For the first half of this season, Cincinnati Reds manager Bryan Price took more criticism than Donald Trump and Hillary Clinton combined.
Saddled with a mediocre roster and a pitching staff that wore bandages more often than a baseball glove, the Reds lost a lot of games.
And it was expected. Fans were warned that the team is being torn down and rebuilt a brick or three at a time. Nevertheless, Price was deemed a major part of the problem.
SO WHEN THINGS GO right doesn’t Price deserve some credit, even a little bit? Yes, he should.
Price professes to be an old-schooler, liked the game better without the DH and interleague and challenge/replay.
And the team’s success since the All-Star break is in large part due to Price going old-school with his bullpen, back to the days when managers used relief pitchers more than one inning instead of specialists going one inning at a time.
WHEN RAISEL IGLESIAS and Michael Lorenzen returned from the disabled list for the second half, Price broomed the one-inning modus operandi of present-day managers out the back door.
Why not? The bullpen was like a zoo, only smellier. They kept giving up home runs that landed in next year, balls that Glacier National Park couldn’t hold. The bullpen’s statistics were uglier than a discolored toe-nail. It was insufferable to watch and it appeared all one needed to be a member of the Reds bullpen was a valid driver’s license
So why not try something different? And Price is doing that. He is using Iglesias for two and three innings. The same with Lorenzen. Suddenly, the bullpen is prettier than a flower bed.
IT IS ONLY TOO BAD that the light bulb didn’t go on over Price’s head when he had Aroldis Chapman and used him only in the ninth inning. And games kept getting away in the seventh and eighth innings.
Iglesias, pitching two and three innings, is on a streak of 22 consecutive innings without giving up an earned run.
Price brought him into Saturday night’s game in the seventh inning of a 1-1 tie. Iglesias went three innings and gave up no runs and one hit and struck out five. It was a retreat back to the days when Sparky Anderson used Pedro Borbon and Clay Carroll for two, three and four innings.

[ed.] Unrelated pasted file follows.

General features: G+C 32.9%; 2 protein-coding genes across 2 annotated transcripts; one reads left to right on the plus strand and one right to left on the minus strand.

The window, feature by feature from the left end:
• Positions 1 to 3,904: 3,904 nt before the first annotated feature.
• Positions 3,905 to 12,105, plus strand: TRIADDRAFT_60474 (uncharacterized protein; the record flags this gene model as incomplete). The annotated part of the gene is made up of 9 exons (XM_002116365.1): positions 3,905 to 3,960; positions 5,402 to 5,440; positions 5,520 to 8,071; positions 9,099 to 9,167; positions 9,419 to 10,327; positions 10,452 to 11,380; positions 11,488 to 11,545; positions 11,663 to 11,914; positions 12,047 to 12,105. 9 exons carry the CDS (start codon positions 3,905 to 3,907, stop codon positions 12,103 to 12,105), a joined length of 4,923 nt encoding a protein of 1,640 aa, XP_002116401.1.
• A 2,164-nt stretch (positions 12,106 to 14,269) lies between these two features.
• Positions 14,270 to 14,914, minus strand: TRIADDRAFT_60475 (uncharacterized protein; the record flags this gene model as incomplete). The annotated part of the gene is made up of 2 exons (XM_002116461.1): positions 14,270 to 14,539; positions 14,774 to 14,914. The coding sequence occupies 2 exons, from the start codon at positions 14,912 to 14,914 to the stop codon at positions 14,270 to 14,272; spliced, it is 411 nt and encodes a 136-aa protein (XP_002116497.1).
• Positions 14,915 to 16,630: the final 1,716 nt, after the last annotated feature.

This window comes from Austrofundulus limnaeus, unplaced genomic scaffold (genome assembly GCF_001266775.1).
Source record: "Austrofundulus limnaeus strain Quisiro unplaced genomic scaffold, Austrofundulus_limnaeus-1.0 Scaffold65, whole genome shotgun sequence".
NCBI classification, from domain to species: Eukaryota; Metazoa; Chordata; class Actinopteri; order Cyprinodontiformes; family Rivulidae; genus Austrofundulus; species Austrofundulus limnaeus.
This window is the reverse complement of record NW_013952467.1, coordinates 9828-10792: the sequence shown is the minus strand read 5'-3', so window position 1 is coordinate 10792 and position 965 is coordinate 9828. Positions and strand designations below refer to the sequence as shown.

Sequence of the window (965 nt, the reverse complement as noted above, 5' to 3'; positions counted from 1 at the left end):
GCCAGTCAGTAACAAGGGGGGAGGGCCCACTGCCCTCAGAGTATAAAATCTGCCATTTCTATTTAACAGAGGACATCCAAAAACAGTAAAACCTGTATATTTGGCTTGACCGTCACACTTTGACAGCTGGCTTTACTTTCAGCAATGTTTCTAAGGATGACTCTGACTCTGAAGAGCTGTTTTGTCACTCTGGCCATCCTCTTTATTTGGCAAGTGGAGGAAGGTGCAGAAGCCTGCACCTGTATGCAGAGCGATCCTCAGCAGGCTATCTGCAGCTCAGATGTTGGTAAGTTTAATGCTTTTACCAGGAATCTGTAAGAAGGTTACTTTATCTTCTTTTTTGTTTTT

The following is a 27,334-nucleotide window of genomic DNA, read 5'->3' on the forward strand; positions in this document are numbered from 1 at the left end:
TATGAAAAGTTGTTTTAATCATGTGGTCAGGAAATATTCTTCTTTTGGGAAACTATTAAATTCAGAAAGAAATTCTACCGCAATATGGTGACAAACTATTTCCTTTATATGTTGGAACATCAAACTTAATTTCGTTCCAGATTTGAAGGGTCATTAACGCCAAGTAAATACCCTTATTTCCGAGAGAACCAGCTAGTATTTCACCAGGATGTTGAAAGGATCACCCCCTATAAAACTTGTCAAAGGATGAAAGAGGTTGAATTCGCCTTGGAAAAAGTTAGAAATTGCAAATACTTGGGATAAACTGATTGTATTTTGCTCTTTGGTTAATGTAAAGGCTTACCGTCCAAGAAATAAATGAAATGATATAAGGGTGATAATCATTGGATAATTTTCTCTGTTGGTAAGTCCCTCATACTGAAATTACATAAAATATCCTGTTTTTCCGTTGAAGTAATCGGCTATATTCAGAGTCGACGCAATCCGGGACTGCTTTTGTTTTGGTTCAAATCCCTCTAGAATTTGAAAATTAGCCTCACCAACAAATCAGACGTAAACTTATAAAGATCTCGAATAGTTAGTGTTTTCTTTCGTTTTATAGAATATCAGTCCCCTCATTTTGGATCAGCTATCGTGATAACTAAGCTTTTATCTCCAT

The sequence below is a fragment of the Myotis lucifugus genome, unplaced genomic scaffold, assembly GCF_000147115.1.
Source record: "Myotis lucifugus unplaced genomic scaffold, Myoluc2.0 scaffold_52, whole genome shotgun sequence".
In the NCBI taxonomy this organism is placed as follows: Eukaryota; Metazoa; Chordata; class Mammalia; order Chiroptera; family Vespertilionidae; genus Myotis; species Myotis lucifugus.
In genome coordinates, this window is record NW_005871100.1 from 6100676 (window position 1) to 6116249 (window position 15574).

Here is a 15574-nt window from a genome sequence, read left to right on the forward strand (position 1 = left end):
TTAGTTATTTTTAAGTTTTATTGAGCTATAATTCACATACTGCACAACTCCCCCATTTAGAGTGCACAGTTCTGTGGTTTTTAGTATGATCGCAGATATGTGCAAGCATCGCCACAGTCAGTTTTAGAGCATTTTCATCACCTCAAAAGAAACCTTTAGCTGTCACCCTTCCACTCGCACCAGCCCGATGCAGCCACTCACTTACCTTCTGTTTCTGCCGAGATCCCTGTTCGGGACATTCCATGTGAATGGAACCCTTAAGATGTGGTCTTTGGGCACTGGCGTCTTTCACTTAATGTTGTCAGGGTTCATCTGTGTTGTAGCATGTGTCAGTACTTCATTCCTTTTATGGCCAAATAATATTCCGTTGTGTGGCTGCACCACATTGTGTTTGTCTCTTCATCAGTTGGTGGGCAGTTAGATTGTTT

Unfortunately for the Reds, Price didn’t permit Iglesias to go back out for a fourth inning, the 10th inning. Instead he brought in Jumbo Diaz and suddenly he was April, May and June again. Diaz gave up a game-winning walk-off home run to the first batter he faced, No. 8 hitter Adam Rosales and the San Diego Padres won it, 2-1.
Amazingly, it was the 20th time this season that a member of the Reds bullpen came into a game and gave up a home run to the first batter he faced.
A LOT OF FANS ARE trying to give all the credit to the emergence of Ted Power to the coaching staff. Indeed, that was a good move. Power has languished as pitching coach at Triple-A Louisville, playing the good solider, never complaining about the lack of of a promotion.
When the Reds fired Mark Riggins just before the All-Star break, they named Mack Jenkins as pitching coach and promoted Power to Cincinnati as assistant pitching coach/bullpen coach.
It did seem more than curious that pitchers would do well at Louisville, then come to Cincinnati and flop and flail. They’d be sent back to Louisville and Power would ‘fix’ them. They’d come back and flop again.
Don’t forget, though, Triple-A is not the majors. Moving from Triple-A to the majors is the biggest and toughest step a player makes.
But, as good as Power is, and he is very good — as is Mack Jenkins, another baseball-lifer in the Cincinnati system — one must be fair to Riggins.
He didn’t have Iglesias and he didn’t have Lorenzen and those are the two that have stabilized the bullpen.
How fun is it watching Iglesias, a bubbly personality who exudes confidence on the mound? He reminds some of Bronson Arroyo with his full portfolio of pitches that he delivers with about four different arm angles. Iglesias, though, throws about 10 miles an hour harder.
And fair fans, whether they like Price or not, have to give him at least polite applause for the way he is using his two newest operatives out of the bullpen. It has made more than a significant difference.